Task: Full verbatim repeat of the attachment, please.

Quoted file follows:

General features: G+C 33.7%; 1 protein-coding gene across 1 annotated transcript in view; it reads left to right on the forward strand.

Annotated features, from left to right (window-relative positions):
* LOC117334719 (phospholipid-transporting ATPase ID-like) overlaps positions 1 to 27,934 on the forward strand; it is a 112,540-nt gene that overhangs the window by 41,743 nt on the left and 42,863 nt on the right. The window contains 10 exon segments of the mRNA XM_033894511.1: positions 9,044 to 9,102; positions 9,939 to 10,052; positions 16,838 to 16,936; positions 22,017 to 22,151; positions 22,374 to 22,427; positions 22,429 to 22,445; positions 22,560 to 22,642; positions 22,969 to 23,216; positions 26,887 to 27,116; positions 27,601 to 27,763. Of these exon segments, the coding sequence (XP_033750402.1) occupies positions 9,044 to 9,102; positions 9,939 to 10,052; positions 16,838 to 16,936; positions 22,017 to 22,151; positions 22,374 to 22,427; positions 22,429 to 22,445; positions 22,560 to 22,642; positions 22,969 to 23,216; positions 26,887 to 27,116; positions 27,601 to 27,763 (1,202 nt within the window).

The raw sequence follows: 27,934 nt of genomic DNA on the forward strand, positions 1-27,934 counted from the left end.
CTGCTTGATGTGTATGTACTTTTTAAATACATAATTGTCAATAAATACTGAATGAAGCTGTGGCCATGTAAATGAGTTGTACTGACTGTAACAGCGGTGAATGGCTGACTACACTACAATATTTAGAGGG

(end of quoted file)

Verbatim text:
General features: G+C 33.7%; 1 protein-coding gene across 1 annotated transcript in view; it reads left to right on the forward strand.

Annotated features, from left to right (window-relative positions):
* LOC117334719 (phospholipid-transporting ATPase ID-like) overlaps positions 1 to 27,934 on the forward strand; it is a 112,540-nt gene that overhangs the window by 41,743 nt on the left and 42,863 nt on the right. The window contains 10 exon segments of the mRNA XM_033894511.1: positions 9,044 to 9,102; positions 9,939 to 10,052; positions 16,838 to 16,936; positions 22,017 to 22,151; positions 22,374 to 22,427; positions 22,429 to 22,445; positions 22,560 to 22,642; positions 22,969 to 23,216; positions 26,887 to 27,116; positions 27,601 to 27,763. Of these exon segments, the coding sequence (XP_033750402.1) occupies positions 9,044 to 9,102; positions 9,939 to 10,052; positions 16,838 to 16,936; positions 22,017 to 22,151; positions 22,374 to 22,427; positions 22,429 to 22,445; positions 22,560 to 22,642; positions 22,969 to 23,216; positions 26,887 to 27,116; positions 27,601 to 27,763 (1,202 nt within the window).

The raw sequence follows: 27,934 nt of genomic DNA on the forward strand, positions 1-27,934 counted from the left end.
CTGCTTGATGTGTATGTACTTTTTAAATACATAATTGTCAATAAATACTGAATGAAGCTGTGGCCATGTAAATGAGTTGTACTGACTGTAACAGCGGTGAATGGCTGACTACACTACAATATTTAGAGGG